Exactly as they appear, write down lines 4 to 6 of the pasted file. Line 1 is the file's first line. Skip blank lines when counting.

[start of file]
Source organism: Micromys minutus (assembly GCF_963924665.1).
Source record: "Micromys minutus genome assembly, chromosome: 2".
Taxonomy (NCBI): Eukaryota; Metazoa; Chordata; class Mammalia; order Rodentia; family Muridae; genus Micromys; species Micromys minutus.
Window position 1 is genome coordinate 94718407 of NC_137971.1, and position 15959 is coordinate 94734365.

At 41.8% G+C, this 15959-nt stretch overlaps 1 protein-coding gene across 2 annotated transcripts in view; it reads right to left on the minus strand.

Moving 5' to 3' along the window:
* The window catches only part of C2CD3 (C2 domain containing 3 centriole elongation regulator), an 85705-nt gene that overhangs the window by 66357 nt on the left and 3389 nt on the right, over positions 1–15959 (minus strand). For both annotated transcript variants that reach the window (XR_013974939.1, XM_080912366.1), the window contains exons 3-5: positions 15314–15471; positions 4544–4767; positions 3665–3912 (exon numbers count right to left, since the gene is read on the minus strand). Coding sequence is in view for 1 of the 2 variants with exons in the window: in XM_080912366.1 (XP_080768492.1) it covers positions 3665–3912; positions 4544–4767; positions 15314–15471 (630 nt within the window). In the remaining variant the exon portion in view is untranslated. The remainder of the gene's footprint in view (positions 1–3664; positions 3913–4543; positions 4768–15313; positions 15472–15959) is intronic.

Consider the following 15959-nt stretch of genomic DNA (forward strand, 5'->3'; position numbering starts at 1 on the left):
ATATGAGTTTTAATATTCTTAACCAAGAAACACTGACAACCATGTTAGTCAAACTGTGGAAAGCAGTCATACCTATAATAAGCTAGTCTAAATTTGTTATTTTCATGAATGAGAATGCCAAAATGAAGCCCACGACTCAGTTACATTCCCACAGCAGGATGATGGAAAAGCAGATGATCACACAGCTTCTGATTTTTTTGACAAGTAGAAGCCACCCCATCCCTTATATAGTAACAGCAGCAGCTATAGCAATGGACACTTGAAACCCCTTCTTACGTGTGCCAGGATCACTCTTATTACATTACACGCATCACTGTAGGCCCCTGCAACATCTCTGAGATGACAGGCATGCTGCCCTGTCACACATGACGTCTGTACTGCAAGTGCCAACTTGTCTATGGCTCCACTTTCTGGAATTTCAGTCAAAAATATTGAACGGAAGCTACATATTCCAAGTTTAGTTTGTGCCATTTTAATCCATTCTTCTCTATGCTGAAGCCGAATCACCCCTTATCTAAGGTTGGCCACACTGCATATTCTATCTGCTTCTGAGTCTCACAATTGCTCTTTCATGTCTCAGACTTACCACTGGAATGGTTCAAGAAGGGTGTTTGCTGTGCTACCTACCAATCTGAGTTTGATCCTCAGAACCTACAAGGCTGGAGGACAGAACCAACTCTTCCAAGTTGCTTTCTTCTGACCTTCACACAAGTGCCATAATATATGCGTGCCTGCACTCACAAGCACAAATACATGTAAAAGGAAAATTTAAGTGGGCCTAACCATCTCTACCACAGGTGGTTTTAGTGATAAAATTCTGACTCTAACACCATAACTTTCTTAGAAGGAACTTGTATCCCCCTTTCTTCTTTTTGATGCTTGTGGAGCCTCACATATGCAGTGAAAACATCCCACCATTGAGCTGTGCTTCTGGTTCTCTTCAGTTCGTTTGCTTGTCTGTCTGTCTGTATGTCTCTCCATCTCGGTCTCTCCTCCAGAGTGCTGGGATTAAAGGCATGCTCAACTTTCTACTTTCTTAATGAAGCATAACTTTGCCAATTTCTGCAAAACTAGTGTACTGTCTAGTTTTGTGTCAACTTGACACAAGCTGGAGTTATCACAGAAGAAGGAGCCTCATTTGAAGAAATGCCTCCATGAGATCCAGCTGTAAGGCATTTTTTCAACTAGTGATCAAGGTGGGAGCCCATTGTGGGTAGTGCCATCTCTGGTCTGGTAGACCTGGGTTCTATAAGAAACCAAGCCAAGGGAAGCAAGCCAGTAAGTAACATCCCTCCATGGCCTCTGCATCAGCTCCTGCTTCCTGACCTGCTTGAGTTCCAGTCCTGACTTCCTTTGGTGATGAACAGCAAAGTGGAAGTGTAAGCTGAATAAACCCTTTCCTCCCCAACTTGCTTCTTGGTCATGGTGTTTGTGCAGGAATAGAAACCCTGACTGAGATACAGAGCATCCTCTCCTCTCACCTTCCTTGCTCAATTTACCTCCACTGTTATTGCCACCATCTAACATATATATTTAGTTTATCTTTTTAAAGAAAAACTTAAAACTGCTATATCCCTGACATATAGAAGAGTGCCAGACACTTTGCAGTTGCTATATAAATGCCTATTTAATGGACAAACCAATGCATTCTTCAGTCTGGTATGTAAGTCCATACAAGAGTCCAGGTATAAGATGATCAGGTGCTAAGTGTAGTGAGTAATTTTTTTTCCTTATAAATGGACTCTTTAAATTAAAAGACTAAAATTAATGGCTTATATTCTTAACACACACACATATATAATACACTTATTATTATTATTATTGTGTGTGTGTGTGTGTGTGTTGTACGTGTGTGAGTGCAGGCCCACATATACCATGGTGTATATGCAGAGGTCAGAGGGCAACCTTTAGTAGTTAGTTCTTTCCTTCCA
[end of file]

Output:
Window position 1 is genome coordinate 94718407 of NC_137971.1, and position 15959 is coordinate 94734365.

At 41.8% G+C, this 15959-nt stretch overlaps 1 protein-coding gene across 2 annotated transcripts in view; it reads right to left on the minus strand.

Moving 5' to 3' along the window: